FIG. 7 shows central conductor 160 having conductor material 180 introduced thereon. Similarly, FIG. 7 shows shield 170 having conductor material 190 introduced thereon. In the case of an electroplating process, the coating of conductor materials 180 and 190 (of similar materials) may be done simultaneously. In one embodiment, conductor materials 180 and 190 have a thickness on the order of a few mils or a sufficient amount to, in one embodiment, protect central conductor 160 and shield 170 from oxidation. In one embodiment, the conductors are planarly aligned about surface 232 of second substrate body 230 (i.e., coated conductors may extend a few mils above the surface of second substrate body 230).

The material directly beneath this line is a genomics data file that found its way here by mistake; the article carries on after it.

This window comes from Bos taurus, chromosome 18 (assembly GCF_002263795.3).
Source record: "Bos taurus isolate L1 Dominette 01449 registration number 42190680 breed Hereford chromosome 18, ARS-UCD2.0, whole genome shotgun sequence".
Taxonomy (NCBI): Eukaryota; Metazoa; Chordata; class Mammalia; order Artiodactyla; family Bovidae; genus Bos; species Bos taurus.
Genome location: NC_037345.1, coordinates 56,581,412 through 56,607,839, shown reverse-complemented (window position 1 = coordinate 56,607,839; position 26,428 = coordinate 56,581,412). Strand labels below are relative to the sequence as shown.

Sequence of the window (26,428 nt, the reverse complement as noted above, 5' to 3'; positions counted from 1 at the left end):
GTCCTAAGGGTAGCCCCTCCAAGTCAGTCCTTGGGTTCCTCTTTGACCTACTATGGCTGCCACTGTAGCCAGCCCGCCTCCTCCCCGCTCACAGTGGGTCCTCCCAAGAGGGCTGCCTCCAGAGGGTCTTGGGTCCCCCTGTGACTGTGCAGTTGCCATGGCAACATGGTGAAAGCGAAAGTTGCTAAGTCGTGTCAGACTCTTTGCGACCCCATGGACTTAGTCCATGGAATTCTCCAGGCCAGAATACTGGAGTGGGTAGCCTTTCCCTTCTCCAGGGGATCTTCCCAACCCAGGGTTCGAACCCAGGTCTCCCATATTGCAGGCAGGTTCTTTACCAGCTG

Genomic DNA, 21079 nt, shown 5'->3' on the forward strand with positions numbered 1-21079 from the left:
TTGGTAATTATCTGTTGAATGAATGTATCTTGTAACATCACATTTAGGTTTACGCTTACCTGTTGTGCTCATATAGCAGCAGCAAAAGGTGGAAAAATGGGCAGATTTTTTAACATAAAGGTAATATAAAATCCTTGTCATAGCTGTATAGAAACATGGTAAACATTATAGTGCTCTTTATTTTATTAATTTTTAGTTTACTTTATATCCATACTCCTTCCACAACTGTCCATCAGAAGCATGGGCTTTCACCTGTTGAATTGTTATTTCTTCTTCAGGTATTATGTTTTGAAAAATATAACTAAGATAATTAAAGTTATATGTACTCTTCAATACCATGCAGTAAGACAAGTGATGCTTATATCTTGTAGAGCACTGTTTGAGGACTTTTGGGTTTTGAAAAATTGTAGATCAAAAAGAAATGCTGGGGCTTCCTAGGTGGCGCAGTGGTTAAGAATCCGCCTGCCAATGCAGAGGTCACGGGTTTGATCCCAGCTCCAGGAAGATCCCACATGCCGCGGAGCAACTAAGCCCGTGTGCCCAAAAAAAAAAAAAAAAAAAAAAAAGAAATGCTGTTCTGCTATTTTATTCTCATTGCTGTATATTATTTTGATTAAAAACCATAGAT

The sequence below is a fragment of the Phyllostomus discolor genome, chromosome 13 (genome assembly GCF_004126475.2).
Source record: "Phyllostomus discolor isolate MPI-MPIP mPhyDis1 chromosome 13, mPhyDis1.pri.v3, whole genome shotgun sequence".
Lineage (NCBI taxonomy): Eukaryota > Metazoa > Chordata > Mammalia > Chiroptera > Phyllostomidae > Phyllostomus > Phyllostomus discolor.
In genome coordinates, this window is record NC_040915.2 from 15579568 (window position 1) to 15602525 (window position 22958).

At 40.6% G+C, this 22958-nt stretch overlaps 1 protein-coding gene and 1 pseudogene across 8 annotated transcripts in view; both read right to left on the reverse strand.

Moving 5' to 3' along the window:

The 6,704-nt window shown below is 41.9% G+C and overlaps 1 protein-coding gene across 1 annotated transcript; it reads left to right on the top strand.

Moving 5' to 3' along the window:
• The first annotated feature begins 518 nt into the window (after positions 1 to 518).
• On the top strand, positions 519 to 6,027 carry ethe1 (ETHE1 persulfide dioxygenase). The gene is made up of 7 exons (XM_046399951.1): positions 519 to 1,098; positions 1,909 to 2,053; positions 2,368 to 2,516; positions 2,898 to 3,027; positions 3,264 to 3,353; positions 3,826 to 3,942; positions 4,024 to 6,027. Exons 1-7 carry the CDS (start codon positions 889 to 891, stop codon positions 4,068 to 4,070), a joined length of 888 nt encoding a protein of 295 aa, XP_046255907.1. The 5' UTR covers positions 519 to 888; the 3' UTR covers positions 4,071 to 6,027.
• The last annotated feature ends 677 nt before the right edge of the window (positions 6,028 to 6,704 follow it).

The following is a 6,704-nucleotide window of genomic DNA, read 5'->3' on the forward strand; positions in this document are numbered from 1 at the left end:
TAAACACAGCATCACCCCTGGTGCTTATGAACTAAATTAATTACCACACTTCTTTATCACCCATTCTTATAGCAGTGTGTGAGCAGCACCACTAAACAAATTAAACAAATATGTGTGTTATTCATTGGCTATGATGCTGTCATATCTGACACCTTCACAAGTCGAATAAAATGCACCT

In another embodiment, conductive pads may be coupled to central conductor 160 and shield 170. FIG. 8 shows an embodiment where contact points or pads 162 and 172 are coupled to central conductor 160 and shield 170, respectively. In this manner, surface 232 of cable interface 120 comprises a plurality of pads arranged at a corresponding pitch for coupling to an electronic component. Contact points or pads 162 and 172, may be introduced as a conductive sheet (e.g., laminated to surface 232 of second substrate body 230) and patterned into contact pads. Alternatively, the contact pads may be introduced by depositing conductive material as a blanket over surface 232 and patterning the conductive material into corresponding contact pads using, for example, lithographic techniques. Once patterned, the contact pads may be over coated such as described above with a material that resists oxidation such as gold. A dielectric material layer, such as a solder masking material layer, may be introduced over surface 232 and surrounding contact points or pads 162 and 172 so that only the contact pads are exposed on surface 232. In this perspective view, a portion of second substrate body 230 is cut away, exposing cable 125A below dielectric material layer 233 on surface 232 of second substrate body 230.